Sheffield & South Yorkshire

South Yorkshire Police facing £14m for Hillsborough legal fees

Hillsborough disaster Image copyright Hillsborough Inquests
Image caption Ninety-six Liverpool fans died as a result of the 1989 disaster at Hillsborough stadium in Sheffield

Legal fees for eight former South Yorkshire Police officers giving evidence in the Hillsborough inquests have cost £14m, a report has revealed.

The South Yorkshire Police and Crime Panel's budget report also states the "potential for further significant costs" as hearings continue.

But the force, which has a legal duty to support its staff, said its reserves might not be enough to pay the bill.

In March, the Home Office agreed a £10.7m grant to cover the costs.

Ninety-six Liverpool fans died after crushing at the FA Cup semi final match between Liverpool and Nottingham Forest held at Hillsborough in 1989.

Fresh inquests into the deaths were ordered after the original accidental death verdicts were quashed in 2012 following an independent report.

Chief Superintendent David Duckenfield, who was match commander at the time of the disaster, and Superintendent Roger Marshall, who was in charge of Liverpool supporters outside the ground, are among the eight officers giving evidence at the inquests.

Terry Wain and Donald Denton, two chief superintendents who were involved in the gathering of evidence from police officers after the disaster, are also being legally represented at the hearings.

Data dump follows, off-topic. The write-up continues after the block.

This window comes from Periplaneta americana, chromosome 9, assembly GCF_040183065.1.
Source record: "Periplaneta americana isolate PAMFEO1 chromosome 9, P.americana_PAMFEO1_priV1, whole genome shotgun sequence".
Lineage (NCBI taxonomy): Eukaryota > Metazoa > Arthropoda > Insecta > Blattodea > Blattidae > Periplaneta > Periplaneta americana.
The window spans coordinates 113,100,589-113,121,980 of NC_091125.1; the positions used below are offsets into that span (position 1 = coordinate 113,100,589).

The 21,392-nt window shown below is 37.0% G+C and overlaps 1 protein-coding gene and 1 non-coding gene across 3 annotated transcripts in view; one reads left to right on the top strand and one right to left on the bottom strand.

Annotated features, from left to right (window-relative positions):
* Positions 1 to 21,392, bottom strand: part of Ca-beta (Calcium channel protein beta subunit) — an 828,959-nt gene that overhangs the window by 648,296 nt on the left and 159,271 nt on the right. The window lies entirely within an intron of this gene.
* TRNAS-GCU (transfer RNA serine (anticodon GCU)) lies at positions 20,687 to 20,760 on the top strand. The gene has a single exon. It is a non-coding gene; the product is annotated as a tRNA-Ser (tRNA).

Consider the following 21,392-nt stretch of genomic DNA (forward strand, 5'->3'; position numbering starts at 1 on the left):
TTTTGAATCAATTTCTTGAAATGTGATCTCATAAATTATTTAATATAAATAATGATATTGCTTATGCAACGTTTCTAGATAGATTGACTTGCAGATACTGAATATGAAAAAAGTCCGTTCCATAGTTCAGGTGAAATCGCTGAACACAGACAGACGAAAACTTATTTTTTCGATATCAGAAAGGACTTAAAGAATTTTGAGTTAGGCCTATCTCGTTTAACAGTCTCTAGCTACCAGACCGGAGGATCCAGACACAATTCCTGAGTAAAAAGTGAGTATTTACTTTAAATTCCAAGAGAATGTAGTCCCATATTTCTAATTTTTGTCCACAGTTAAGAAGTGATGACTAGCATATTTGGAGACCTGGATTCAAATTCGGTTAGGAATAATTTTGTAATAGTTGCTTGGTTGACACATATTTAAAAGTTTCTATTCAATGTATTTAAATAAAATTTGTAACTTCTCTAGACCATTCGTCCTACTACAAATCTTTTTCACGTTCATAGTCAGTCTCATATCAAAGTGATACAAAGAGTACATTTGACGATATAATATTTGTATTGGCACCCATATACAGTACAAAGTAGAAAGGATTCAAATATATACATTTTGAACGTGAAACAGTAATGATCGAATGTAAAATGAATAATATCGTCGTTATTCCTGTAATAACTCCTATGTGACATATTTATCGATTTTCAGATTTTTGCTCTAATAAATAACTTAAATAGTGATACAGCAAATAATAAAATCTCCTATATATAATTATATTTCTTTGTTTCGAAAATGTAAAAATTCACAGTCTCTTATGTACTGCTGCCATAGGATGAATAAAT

'Reserves not sufficient'

In the report, Chief Finance and Commissioning Officer Allan Rainford expressed his "concern about the potential costs" as the hearings could run until summer next year.

He stated: "...although the Home Secretary has set out the principles on which funding will be provided, the level of funding is subject to further discussions with the Home Office and has not yet been finalised.

"There remains a risk that the level of [government] grant may fall well below the level of expenditure incurred. The available Reserves may not be sufficient to meet this cost."

The report also revealed about £1m was spent on covering the legal fees of Chief Constable David Crompton because he was an "interested person" in the proceedings.

South Yorkshire Police and Crime Commissioner Alan Billings had previously described the financial situation for the force as "grave" and said taxpayers in the region would "have to bear the additional cost".

He said it would ultimately impact on the police budget and the force's ability to provide policing and crime services.

Special grants can be provided to police forces facing unexpected or exceptional costs exceeding 1% of its annual budget.

More on this story

Related Internet links

The BBC is not responsible for the content of external Internet sites